Ohio History Journal

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102 Ohio Arch

102       Ohio Arch. and His. Society Publications.


war for independence would have been greatly at variance with

the desires of the American people.

[Authorities for the above article are: John J. Jacob's Biography of

Michael Cresap; Olden Time-Monthly historical paper printed by Nevin

B. Craig at Pittsburg, 1847; Statement of George Rogers Clark; Wash-

ington-Crawford Correspondence-Butterfield; Doddridge's Notes; Nar-

rative of Capt. John Stewart; Pennsylvania Archives; McKiernan's Bor-

der History.-W. H. H.]







[This article was the substance of a speech made by the author at the

banquet of the Ohio Sons and Daughters of the American Revolu-

tion, at the Hollenden Hotel, Cleveland, February 22, 1902.-


It has been said that Belgium is the battleground of Europe.

Ohio may then be called the Belgium of America. It is the

great battlefield of the United States. For the Ohio Valley,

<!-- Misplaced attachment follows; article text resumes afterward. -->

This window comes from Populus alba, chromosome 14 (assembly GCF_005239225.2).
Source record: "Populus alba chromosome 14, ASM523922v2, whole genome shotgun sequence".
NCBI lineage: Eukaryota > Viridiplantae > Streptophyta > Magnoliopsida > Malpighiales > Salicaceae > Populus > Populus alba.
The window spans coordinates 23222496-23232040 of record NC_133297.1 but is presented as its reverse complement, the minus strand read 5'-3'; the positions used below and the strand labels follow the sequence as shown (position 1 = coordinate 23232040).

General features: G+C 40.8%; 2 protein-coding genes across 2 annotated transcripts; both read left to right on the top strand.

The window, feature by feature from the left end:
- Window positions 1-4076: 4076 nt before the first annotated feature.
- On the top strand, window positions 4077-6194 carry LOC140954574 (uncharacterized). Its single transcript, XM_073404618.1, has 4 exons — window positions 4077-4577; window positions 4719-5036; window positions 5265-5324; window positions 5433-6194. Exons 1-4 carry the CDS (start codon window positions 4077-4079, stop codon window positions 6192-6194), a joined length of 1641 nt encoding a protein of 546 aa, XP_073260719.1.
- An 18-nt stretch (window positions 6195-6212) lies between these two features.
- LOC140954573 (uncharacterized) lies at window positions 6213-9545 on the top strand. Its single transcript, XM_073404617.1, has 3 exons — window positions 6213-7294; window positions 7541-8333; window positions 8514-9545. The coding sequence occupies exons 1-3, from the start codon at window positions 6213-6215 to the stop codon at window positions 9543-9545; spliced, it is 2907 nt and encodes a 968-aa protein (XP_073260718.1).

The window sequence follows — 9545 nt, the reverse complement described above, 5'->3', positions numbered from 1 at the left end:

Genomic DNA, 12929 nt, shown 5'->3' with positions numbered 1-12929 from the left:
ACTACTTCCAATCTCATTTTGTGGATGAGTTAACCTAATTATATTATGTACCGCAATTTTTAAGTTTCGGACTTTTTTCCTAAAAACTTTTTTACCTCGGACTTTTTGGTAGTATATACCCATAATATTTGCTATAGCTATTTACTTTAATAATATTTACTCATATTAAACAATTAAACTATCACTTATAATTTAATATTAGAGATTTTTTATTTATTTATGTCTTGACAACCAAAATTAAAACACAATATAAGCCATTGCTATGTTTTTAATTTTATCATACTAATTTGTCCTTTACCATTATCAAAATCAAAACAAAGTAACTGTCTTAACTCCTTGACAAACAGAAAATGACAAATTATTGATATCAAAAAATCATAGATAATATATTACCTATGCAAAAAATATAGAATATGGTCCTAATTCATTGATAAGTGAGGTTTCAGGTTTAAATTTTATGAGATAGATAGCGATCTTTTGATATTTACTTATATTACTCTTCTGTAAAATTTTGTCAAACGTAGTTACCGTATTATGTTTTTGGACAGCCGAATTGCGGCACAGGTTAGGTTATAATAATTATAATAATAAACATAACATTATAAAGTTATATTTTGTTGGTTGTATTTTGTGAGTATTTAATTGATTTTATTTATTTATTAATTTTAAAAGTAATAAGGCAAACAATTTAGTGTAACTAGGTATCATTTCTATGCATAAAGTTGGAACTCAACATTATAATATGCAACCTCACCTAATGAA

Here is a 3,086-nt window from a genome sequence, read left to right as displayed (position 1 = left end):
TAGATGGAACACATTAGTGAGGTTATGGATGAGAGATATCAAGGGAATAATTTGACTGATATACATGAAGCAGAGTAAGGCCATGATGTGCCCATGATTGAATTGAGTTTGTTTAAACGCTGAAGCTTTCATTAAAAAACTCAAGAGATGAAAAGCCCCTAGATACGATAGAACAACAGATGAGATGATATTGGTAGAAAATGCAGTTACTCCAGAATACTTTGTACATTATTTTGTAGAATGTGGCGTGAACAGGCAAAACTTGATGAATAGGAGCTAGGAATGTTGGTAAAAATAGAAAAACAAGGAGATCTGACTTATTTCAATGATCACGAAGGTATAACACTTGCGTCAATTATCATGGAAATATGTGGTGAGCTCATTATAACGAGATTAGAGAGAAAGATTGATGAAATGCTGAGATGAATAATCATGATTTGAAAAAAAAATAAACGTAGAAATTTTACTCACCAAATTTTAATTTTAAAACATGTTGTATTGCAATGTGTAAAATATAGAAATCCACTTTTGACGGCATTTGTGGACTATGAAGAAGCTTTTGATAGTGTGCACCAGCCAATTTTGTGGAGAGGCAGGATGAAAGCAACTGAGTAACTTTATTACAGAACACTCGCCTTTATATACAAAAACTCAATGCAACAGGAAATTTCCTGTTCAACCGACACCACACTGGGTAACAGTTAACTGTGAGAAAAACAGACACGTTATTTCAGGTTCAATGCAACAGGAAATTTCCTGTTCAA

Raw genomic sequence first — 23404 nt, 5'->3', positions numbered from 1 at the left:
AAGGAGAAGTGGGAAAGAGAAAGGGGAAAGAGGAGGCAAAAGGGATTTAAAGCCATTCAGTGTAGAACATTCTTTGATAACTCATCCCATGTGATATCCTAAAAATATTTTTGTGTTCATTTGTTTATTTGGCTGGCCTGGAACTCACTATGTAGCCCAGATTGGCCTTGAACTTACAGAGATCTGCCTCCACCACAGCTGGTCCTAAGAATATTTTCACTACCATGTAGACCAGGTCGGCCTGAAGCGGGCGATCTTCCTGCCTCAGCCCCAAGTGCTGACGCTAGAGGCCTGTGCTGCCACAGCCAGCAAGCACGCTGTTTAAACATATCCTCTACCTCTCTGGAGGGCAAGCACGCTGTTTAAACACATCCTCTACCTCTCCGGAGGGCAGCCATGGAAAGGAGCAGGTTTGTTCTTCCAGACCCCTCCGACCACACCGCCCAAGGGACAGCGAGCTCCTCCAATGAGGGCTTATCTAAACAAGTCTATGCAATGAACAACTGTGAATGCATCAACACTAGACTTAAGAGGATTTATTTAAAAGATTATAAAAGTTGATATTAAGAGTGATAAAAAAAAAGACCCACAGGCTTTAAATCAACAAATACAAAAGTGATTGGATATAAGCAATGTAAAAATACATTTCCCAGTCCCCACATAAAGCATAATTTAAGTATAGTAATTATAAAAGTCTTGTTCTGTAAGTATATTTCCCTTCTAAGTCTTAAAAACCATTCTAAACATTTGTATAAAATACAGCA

of which Ohio may be regarded as the center, was the arena in

the contest of centuries between the Latin and the Saxon races

for the American stakes. The French, through their discoveries

up the St. Lawrence, along the great lakes to the sources of

the Mississippi, and thence down that great river course to

the Gulf of Mexico, claimed the tributaries of those waterways,

including the territory east of the Mississippi and south of the

chain of lakes, except that strip settled by the English colonies

along the Atlantic coast, and reaching back to the Allegheny

mountains. The English, by their right of discovery and settle-

ment and through their royal charters and patents, claimed the

extension of their rights west from the Atlantic to the Mississippi

and even on beyond to the "unknown" sea.

It was at Logstown, some twenty miles below the site of

Pittsburg, 1753, when the first great conference was held between

the three rival races. The Indian, the native savage, represented

by Half King, chief of the Iroquois; St. Pierre, representing

the French, and he whose name we celebrate tonight, George